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TRAVEL SCOOPS

The new U.S. State Department system of travel warnings

January 11, 2018
Globe (Credit: Pixabay)

Globe (Credit: Pixabay)

Have you heard about the new U.S. State Department system of travel warnings?

Given all the turmoil all over the globe (natural disasters, political strife, wars, terrorism, etc.), it’s prudent to check State Department Advisories before traveling internationally.

On January 10th, 2018, the U.S. State Department announced a new system for informing travelers about safety and security, replacing the previous often-confusing system of travel warnings and travel alerts. The aim of the overhaul was to make the system more understandable and user-friendly.


The four levels of caution

The new system is color-coded, defining four levels of caution:

Level 4 – Do Not Travel

This highest level (red) warns the public that they should not travel to these locations. For example, Iran, Yemen and North Korea fall into this category.

Level 3 – Reconsider Travel

Because of “threats” to safety and security, this level (orange) suggests that travelers heed specific advice from the State Department.

Level 2 – Exercise Increased Caution

Because of “heightened risks,” travelers to level 2 (yellow) should heed specific advice as well.

Level 1 – Exercise Normal Precautions

This lowest level (without any color or blue) still carries some level of risk for travel.


Criteria for travel advisories

In addition, the new advisories offer a rationale for the assignments of various levels, including:

C – Crime

T – Terrorism

U – Civil Unrest

H – Health

N – Natural Disaster

E – Time-limited Event

O – Other


The bottom line

Travel advisories

As you make travel decisions and certainly before you go, it’s a good idea to take a look at the State Department website that lists country-specific information (linked to city-specific crime and safety reports) and displays them on an interactive, world-at-a-glance color-coded map.

In addition, because conditions can change rapidly, all travelers should enroll in the Smart Traveler Enrollment Program (STEP) to stay informed of changing conditions in countries to which they are traveling. Travelers can also stay in touch via Facebook and Twitter.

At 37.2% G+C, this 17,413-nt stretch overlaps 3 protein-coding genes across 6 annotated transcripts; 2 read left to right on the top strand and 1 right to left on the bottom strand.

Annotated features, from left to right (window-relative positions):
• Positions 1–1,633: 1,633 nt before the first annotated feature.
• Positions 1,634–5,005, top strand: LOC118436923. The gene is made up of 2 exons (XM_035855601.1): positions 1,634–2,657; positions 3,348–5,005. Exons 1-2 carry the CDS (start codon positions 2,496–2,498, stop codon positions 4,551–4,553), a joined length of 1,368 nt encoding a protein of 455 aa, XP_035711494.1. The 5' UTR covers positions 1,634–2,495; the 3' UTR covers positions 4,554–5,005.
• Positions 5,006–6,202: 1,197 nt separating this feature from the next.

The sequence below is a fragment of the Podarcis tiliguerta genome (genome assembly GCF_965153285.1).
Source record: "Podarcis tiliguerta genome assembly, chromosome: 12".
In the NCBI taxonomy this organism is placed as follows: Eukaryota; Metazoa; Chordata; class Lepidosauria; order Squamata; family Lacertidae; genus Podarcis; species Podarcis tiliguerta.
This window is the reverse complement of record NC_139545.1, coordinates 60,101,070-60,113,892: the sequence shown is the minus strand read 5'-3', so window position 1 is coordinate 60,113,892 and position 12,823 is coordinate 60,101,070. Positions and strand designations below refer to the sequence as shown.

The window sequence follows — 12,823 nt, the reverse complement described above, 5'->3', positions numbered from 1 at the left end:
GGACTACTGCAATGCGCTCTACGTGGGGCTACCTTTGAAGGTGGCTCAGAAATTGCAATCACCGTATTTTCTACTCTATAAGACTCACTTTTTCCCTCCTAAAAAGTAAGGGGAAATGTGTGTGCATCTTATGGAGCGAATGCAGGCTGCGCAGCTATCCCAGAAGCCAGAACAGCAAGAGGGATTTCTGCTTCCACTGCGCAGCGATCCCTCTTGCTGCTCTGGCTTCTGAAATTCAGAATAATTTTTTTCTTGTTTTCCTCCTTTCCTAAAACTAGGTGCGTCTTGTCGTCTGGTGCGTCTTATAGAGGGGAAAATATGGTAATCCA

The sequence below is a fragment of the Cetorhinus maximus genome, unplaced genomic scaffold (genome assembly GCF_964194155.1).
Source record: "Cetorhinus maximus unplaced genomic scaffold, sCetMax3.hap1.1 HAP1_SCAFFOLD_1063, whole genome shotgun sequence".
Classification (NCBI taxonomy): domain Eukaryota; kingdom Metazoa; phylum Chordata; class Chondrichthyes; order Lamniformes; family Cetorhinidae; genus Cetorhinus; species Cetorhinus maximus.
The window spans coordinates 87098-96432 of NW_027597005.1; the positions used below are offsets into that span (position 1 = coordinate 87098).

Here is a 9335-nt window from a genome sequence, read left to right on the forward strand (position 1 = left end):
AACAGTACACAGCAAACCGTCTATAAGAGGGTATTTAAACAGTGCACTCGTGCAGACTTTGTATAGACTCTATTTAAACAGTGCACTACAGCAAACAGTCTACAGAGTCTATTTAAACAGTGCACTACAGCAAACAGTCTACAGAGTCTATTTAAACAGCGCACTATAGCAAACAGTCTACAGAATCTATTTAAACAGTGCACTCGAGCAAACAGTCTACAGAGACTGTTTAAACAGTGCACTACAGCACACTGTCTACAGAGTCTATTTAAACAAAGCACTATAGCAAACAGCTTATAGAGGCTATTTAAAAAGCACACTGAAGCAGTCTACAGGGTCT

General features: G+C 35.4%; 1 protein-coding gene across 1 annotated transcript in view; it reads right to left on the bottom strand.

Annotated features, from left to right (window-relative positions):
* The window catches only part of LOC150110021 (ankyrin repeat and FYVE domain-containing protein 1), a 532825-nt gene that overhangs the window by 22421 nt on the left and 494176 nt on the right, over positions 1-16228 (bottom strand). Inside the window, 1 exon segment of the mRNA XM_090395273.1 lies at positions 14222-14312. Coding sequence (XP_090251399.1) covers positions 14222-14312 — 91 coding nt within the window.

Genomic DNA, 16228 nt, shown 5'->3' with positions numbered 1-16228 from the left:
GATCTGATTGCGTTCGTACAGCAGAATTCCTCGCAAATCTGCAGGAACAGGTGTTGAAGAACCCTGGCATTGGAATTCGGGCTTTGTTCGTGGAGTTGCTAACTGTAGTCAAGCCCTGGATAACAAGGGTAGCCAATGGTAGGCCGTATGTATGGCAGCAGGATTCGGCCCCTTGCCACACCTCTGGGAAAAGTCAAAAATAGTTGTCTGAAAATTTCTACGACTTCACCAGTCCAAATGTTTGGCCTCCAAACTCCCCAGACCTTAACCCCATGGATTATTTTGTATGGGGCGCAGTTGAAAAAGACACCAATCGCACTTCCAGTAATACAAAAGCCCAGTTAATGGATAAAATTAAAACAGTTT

• Reply
    Suzanne Fluhr
    January 15, 2018 at 8:39 am

    I looked up some of the places I’ve been recently. I’m glad I didn’t look them up before we went or I might have stayed home. I wonder if there are travel advisories by some countries for Killadelphia. Seriously, thanks for sharing this important site. Even if you still go, at least you are forewarned and can act accordingly. BTW, do come to Philly and take the same precautions you should when you visit any big city.

  • Reply
    Rachel Heller
    January 15, 2018 at 1:39 pm

    I find the US State Department’s warnings a bit on the alarmist side, but I always read them. I also read the Dutch government’s version of the same thing, which tends to be more specific geographically. I rarely shape my plans based on either one, but it lets me know what to be aware of or avoid. For example, I’ll be in Turkey for a few days in February. The US site rates it as a 3, but it sounds like that mostly has to do with the border with Syria. I’ll avoid crowded tourist areas, and I never intended to go near that border anyway.

    • Irene S. Levine
      Reply
      Irene S. Levine
      January 18, 2018 at 7:50 pm

      Wise recommendation to get a “second opinion” from the country you are visiting!

  • Reply
    Doreen Pendgracs
    January 18, 2018 at 7:28 pm

    We have this same type of service for Canadian travellers, and I was stunned today, when I rec’d it and there were at least 20 countered on the “travel with Caution” list. It’s getting to be a pretty scary time to travel.

    • Irene S. Levine
      Reply
      Irene S. Levine
      January 18, 2018 at 7:53 pm

      Yes, it’s a time of high anxiety…with many different reasons for caution.

  • Reply
    Marilyn Jones
    January 21, 2018 at 7:08 am

    This is an excellent article and very easy to understand. I just looked up the countries where I will be traveling this year to get a sense of the current situations. Thank you!

  • Reply
    Cathy Sweeney
    January 21, 2018 at 12:37 pm

    Thanks for the tip about STEP. I guess I should be a little more conscientious about checking out the state department site before traveling. Not a good idea to take safety for granted.

  • Reply
    Lois Alter Mark
    January 22, 2018 at 1:20 am

    This is good to know. We always check the State Department website before we go to an “iffy” country. Although I think the government is sometimes overly cautious, I would agree it’s better to be safe than sorry! There are always other places to visit instead.

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